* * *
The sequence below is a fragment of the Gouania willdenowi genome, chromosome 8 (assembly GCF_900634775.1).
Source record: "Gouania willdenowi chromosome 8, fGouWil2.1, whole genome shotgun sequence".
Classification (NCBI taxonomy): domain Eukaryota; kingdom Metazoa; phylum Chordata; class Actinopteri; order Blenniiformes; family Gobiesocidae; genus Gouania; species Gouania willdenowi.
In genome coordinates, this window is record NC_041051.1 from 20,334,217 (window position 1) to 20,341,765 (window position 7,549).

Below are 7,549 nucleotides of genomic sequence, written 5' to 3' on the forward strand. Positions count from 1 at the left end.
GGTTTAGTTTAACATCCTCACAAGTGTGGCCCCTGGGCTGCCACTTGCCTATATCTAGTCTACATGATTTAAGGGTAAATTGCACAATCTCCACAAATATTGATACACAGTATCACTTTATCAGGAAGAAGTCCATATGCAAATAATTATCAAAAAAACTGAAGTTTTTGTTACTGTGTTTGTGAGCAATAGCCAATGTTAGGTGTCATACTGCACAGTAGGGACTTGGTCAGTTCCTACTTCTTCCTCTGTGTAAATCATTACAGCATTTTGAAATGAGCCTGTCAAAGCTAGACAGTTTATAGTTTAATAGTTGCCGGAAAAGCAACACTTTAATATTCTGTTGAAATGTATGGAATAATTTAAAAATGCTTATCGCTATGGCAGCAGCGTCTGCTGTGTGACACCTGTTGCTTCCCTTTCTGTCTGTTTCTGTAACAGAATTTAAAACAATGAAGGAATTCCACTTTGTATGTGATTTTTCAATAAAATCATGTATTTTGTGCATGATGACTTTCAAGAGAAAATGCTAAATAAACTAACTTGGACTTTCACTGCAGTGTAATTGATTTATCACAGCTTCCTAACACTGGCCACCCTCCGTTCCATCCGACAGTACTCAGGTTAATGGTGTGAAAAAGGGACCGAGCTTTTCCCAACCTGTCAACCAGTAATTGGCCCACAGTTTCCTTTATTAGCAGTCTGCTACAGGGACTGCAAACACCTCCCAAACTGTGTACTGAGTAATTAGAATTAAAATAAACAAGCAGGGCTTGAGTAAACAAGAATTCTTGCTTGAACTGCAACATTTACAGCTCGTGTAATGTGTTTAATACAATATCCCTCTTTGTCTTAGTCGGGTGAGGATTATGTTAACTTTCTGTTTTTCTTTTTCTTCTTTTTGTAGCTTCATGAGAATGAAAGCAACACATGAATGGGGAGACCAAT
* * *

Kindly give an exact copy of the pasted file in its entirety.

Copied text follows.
The sequence below is a fragment of the Gouania willdenowi genome, chromosome 8 (assembly GCF_900634775.1).
Source record: "Gouania willdenowi chromosome 8, fGouWil2.1, whole genome shotgun sequence".
Classification (NCBI taxonomy): domain Eukaryota; kingdom Metazoa; phylum Chordata; class Actinopteri; order Blenniiformes; family Gobiesocidae; genus Gouania; species Gouania willdenowi.
In genome coordinates, this window is record NC_041051.1 from 20,334,217 (window position 1) to 20,341,765 (window position 7,549).

Below are 7,549 nucleotides of genomic sequence, written 5' to 3' on the forward strand. Positions count from 1 at the left end.
GGTTTAGTTTAACATCCTCACAAGTGTGGCCCCTGGGCTGCCACTTGCCTATATCTAGTCTACATGATTTAAGGGTAAATTGCACAATCTCCACAAATATTGATACACAGTATCACTTTATCAGGAAGAAGTCCATATGCAAATAATTATCAAAAAAACTGAAGTTTTTGTTACTGTGTTTGTGAGCAATAGCCAATGTTAGGTGTCATACTGCACAGTAGGGACTTGGTCAGTTCCTACTTCTTCCTCTGTGTAAATCATTACAGCATTTTGAAATGAGCCTGTCAAAGCTAGACAGTTTATAGTTTAATAGTTGCCGGAAAAGCAACACTTTAATATTCTGTTGAAATGTATGGAATAATTTAAAAATGCTTATCGCTATGGCAGCAGCGTCTGCTGTGTGACACCTGTTGCTTCCCTTTCTGTCTGTTTCTGTAACAGAATTTAAAACAATGAAGGAATTCCACTTTGTATGTGATTTTTCAATAAAATCATGTATTTTGTGCATGATGACTTTCAAGAGAAAATGCTAAATAAACTAACTTGGACTTTCACTGCAGTGTAATTGATTTATCACAGCTTCCTAACACTGGCCACCCTCCGTTCCATCCGACAGTACTCAGGTTAATGGTGTGAAAAAGGGACCGAGCTTTTCCCAACCTGTCAACCAGTAATTGGCCCACAGTTTCCTTTATTAGCAGTCTGCTACAGGGACTGCAAACACCTCCCAAACTGTGTACTGAGTAATTAGAATTAAAATAAACAAGCAGGGCTTGAGTAAACAAGAATTCTTGCTTGAACTGCAACATTTACAGCTCGTGTAATGTGTTTAATACAATATCCCTCTTTGTCTTAGTCGGGTGAGGATTATGTTAACTTTCTGTTTTTCTTTTTCTTCTTTTTGTAGCTTCATGAGAATGAAAGCAACACATGAATGGGGAGACCAAT